Enrollment Down by a Third in Teacher Prep Programs

Enrollment in teacher preparation programs is on the decline. Research by the Center for American Progress found that enrollment in those programs has dropped by 35 percent between 2010 and 2018, even as enrollment in all bachelor degree programs has increased. Nine states saw "drastic" reductions of more than 50 percent (Oklahoma, Michigan, Pennsylvania, Delaware, Illinois, Idaho, Indiana, New Mexico and Rhode Island). Only five states saw an increase over that period (Utah, Arizona, Washington, Texas and Nevada). The center is a nonpartisan policy institute that promotes improving the lives of all Americans.

The analysis used state data on teacher education program enrollment broken out by gender, race and ethnicity; entry and exit requirements for programs; completion numbers; and the subjects or certification areas in which enrollees were being prepared to teach; as well as other information.

According to researcher Lisette Partelow, senior director of K-12 strategic initiatives, not only are enrollments dropping, but program completion has also shrunk (by 27 percent). In four states, the dive in completion exceeded 50 percent. Just five states, along with the District of Columbia, saw increases.

Enrollment Down by a Third in Teacher Prep Programs

Enrollment in and completion of teacher preparation programs has decline between2010 and 2018. Source: "What To Make of Declining Enrollment in Teacher Preparation Programs," from the Center for American Progress

The only type of teacher prep program that saw an overall increase was the "alternative program," which, as Partelow pointed out, "can be run by for-profit companies and vary greatly in terms of timing, coursework and training." Those experienced a 42 percent increase.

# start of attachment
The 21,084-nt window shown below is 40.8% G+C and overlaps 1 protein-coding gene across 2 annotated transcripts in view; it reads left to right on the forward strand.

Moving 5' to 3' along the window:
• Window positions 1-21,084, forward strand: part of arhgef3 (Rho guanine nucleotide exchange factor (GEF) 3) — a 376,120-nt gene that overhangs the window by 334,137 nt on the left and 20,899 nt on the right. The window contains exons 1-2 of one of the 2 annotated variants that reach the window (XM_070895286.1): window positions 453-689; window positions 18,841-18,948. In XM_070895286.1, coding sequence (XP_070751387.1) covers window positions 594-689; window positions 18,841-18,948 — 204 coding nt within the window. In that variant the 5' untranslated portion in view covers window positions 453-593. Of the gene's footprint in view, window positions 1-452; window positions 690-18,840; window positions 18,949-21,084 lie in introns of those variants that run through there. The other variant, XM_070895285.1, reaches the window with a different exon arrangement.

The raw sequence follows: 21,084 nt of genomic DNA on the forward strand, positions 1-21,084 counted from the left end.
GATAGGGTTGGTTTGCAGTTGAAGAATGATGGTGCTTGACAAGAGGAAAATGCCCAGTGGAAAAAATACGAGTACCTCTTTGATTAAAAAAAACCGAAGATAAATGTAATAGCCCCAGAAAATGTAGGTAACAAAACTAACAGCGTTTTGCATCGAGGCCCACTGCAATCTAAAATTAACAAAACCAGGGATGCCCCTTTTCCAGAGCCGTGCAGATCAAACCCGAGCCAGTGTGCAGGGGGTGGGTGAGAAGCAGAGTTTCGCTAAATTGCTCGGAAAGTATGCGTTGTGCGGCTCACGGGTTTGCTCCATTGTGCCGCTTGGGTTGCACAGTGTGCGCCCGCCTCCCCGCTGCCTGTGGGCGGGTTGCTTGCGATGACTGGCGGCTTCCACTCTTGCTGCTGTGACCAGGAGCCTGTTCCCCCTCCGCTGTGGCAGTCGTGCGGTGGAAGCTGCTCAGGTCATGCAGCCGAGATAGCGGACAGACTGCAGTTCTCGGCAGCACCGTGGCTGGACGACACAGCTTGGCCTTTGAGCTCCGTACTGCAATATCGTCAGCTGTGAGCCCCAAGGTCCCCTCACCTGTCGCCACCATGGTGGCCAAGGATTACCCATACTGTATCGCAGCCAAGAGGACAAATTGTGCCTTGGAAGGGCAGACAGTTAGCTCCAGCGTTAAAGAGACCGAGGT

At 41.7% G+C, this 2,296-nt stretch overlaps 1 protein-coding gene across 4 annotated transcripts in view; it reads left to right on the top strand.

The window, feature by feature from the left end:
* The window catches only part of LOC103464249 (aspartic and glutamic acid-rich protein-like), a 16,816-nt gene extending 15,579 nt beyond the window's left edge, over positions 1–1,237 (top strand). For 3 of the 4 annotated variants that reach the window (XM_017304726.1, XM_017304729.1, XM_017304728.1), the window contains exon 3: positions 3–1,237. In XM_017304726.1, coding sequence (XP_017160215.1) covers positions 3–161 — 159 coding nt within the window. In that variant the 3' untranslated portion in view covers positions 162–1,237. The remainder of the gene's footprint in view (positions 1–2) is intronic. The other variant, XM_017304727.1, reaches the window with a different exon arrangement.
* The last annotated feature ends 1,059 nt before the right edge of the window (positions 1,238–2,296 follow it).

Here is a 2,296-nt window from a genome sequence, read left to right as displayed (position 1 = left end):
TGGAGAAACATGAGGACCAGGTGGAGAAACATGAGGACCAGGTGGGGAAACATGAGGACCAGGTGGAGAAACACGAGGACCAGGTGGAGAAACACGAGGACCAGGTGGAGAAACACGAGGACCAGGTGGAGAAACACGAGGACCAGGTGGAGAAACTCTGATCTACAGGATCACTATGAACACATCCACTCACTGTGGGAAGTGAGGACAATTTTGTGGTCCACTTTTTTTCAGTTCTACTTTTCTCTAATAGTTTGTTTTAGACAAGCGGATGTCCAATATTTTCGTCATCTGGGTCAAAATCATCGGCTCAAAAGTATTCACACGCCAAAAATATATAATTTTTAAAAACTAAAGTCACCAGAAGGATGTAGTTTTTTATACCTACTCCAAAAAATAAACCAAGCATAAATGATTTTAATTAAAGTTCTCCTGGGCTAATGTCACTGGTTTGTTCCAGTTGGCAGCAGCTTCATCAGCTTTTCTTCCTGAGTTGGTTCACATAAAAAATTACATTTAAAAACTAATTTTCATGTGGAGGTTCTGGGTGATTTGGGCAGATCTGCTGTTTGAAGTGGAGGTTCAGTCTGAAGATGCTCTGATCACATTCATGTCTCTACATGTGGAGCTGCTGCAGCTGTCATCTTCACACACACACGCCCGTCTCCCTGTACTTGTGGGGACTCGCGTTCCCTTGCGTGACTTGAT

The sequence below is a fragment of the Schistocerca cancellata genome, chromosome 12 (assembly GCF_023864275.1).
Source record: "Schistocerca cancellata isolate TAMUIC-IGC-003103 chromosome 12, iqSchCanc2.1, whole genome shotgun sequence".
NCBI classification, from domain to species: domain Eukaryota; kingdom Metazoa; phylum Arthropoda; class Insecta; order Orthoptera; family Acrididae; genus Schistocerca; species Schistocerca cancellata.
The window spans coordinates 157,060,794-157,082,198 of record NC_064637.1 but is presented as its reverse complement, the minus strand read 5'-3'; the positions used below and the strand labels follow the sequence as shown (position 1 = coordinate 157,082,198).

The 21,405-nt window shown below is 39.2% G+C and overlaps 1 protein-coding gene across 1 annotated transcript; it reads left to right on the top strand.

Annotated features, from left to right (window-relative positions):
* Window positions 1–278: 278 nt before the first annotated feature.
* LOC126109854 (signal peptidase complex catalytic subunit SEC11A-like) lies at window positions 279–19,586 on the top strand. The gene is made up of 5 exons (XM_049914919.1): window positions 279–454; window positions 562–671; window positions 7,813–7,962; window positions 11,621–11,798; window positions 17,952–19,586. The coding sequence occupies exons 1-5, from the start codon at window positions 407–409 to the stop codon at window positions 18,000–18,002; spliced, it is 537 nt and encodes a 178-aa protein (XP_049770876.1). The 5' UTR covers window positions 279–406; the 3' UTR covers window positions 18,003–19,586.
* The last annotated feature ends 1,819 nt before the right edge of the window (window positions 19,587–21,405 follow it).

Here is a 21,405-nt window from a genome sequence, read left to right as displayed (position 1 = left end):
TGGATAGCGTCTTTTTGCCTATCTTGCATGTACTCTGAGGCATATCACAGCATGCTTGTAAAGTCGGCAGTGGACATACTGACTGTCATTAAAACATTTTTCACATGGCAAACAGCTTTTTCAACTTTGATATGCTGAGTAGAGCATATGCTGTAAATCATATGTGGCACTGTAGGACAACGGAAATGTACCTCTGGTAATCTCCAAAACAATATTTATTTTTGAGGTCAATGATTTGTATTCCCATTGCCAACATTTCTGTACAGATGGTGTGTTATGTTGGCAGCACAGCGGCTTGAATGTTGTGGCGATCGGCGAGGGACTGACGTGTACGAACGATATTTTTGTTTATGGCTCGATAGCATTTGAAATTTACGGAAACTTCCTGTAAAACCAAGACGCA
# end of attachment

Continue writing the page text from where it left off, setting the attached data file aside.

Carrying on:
Also, despite a rise in the number of Black and Latinx students enrolling in higher education, those choosing to pursue teaching degrees has also declined — 25 percent for Black students and 11 percent for Latinx students.

Special education and STEM were two areas where the shortages have been "persistent," the report noted. On the other hand, there was a 30 percent increase in teachers preparing to teach English as a second language or bilingual education.

What are the reasons for the change in enrollment and completion? The report suggested several factors at play: low salaries for teachers, less parental influence encouraging students to pursue that field, difficult working conditions and a lack of career pathways.

Federal and state policymakers could do more to turn around lack of interest in the teaching profession, the report asserted, including gathering and reporting more kinds of data on teacher prep programs and teacher labor markets; using that information to strengthen the programs and "modernize" the profession; and showing great skepticism in legislating favors for the for-profit, alternative certification options.

"Supporting teacher prep program enrollment and completion is critical for averting teacher shortages, particularly ahead of another recession and the potential for further divestment," said Partelow, in a statement. "This new report suggests that many states have a lot of work to achieve that goal and identify where they are falling short."

"What To Make of Declining Enrollment in Teacher Preparation Programs" is openly available on the Center for American Progress website.

About the Author

Dian Schaffhauser is a former senior contributing editor for 1105 Media's education publications THE Journal, Campus Technology and Spaces4Learning.